Word is that a tabloid in Australia (obviously not a publication that values any broad notion of press freedoms) has managed to stir up a massive set of police raids against the company that produces the AbbyWinters.com family of websites. Reports differ on whether computers and data were seized, but the owner of the company was arrested (no charges yet filed).

If you’re familiar with the photos from AbbyWinters.com (which was once, briefly, an advertiser on ErosBlog) your mind will be boggled by this development:

abby winters sample photo

Australian sexual politics are notoriously primitive, true, but AbbyWinters.com is famous for making some of the classiest, prettiest soft-core porn [see note below] in the world. It’s hard to imagine the expenditure of serious law enforcement resources on this, even in a place where it’s illegal to make an “objectionable film“.

Note: I should expound on my carefully-considered use of the word “porn” in the preceding paragraph, because the company behind the Abby Winters websites is — though respected for the quality of their photos — in one sense a bit of a laughing-stock in the U.S. adult industry. In short, they are often mocked — in my view, deservedly so — for insisting somewhat shrilly that their products are not pornography. Indeed, their boilerplate affiliate-promotion agreement used to threaten in direst terms to terminate any affiliate who characterized their products as porn. From an objective standpoint, this is about as ludicrous as threatening to fire a used-car salesman if he should ever be so vulgar as to call an automobile a “car”. As the current story makes clear, the bizarrely hostile legal environment in Australia presumably goes a long way toward explaining these “it’s not porn, honest!” symptoms of schizophrenia.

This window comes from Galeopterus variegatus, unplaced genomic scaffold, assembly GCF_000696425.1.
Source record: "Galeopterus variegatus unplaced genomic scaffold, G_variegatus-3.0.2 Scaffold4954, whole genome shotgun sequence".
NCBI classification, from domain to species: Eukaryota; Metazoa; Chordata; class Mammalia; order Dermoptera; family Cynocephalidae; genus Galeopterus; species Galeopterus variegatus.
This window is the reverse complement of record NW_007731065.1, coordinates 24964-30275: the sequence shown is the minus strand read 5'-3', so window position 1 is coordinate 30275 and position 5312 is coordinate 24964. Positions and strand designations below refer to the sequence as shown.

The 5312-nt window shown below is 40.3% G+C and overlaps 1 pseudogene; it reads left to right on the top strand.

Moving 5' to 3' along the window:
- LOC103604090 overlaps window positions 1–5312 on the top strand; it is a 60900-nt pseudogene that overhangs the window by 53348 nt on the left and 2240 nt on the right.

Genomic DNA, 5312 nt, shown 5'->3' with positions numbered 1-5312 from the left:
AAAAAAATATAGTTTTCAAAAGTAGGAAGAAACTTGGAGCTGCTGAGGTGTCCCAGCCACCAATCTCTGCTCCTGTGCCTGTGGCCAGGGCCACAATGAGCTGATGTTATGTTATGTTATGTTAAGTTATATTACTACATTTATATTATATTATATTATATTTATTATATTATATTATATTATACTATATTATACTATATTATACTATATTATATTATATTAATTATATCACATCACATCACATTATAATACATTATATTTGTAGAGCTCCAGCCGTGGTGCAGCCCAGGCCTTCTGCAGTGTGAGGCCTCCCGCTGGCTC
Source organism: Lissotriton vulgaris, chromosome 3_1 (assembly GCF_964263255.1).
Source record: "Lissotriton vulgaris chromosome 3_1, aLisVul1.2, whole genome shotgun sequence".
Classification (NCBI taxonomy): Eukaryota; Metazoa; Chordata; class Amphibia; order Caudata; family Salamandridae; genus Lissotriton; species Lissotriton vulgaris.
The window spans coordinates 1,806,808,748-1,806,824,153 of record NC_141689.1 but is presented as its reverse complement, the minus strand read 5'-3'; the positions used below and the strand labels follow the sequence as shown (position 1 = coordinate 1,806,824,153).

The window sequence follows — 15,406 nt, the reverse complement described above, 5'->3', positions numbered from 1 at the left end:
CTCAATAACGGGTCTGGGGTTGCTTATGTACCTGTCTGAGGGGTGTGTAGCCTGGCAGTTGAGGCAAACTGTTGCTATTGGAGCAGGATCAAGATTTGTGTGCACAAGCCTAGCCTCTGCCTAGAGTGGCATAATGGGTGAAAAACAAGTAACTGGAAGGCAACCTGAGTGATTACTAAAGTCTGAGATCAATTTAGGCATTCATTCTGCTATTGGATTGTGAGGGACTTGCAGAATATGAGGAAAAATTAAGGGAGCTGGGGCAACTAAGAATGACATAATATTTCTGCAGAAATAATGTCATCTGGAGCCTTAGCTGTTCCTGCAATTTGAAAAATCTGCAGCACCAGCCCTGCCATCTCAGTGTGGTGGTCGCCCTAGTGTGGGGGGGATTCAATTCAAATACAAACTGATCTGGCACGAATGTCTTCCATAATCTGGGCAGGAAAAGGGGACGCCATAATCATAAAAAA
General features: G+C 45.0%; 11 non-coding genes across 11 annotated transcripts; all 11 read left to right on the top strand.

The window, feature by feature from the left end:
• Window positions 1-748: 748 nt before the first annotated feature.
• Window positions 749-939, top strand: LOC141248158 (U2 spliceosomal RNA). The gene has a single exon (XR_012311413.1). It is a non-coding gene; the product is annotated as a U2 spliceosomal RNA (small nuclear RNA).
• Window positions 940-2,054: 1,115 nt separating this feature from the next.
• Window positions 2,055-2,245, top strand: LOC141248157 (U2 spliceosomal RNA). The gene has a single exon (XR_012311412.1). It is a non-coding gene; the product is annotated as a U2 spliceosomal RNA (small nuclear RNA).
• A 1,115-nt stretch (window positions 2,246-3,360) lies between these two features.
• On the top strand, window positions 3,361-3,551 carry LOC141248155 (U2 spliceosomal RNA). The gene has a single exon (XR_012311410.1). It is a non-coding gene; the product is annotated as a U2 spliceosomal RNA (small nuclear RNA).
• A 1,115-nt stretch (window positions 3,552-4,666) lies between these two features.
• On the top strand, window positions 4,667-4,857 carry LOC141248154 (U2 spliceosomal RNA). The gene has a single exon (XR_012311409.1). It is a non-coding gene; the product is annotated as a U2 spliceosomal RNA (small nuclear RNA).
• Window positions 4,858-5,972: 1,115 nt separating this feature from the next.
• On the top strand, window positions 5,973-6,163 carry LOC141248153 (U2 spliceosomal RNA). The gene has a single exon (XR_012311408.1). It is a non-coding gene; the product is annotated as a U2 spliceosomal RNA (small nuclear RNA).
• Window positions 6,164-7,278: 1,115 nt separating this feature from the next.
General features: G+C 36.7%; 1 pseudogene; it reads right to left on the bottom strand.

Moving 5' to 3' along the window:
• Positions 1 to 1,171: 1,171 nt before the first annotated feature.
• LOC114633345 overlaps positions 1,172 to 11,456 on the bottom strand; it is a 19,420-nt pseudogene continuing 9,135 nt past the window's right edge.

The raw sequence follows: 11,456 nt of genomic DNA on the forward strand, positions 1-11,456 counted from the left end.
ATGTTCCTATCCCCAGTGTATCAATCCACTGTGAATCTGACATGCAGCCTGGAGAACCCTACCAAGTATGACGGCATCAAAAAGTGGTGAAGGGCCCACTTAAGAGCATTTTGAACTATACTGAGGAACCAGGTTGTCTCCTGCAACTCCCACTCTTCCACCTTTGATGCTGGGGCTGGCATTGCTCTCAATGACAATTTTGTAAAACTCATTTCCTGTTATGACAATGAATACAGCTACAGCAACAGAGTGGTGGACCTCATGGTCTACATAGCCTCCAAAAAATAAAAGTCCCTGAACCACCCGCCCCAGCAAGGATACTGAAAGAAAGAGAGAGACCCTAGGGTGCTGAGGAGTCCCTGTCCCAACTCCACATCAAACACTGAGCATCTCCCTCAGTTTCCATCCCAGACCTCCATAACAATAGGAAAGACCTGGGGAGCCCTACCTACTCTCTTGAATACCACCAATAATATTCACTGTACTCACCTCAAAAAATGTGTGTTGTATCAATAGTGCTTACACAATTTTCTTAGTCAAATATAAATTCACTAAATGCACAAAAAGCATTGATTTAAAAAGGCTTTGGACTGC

I can muster nothing but astonished contempt for the Australian newspaper that “takes credit” for stirring up the raids. Although I understand that Australia does not share the much-besieged constitutional protections of press freedom we endeavor to enjoy here in the United States, I am further aware that newspapers throughout what was formerly called “The British Empire” nonetheless do treasure and profit from a fairly robust freedom of the press. For them to attack this very freedom in order to sell a few newspapers — when instead they should be doing everything they can to protect and extend it — strikes me as both hypocritical and shortsighted. Or even downright idiotic.

Thanks to Violet Blue for the links.

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